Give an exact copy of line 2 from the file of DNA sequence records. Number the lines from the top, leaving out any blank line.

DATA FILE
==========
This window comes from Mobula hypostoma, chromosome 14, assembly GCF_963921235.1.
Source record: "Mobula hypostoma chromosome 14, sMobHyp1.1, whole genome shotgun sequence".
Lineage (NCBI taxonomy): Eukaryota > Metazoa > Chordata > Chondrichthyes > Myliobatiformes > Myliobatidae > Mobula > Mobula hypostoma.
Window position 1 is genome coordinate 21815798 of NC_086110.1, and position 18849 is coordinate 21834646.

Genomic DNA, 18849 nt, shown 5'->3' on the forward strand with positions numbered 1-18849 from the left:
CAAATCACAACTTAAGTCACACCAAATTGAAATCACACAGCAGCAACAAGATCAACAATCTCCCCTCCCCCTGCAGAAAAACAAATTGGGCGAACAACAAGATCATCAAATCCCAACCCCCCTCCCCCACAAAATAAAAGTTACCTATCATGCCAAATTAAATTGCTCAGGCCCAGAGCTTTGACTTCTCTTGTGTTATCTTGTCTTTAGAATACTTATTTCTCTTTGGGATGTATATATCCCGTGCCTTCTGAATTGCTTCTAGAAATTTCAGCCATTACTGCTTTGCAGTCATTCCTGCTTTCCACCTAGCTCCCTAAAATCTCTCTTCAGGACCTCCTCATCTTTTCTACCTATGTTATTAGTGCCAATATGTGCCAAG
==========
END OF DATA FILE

Source record: "Mobula hypostoma chromosome 14, sMobHyp1.1, whole genome shotgun sequence".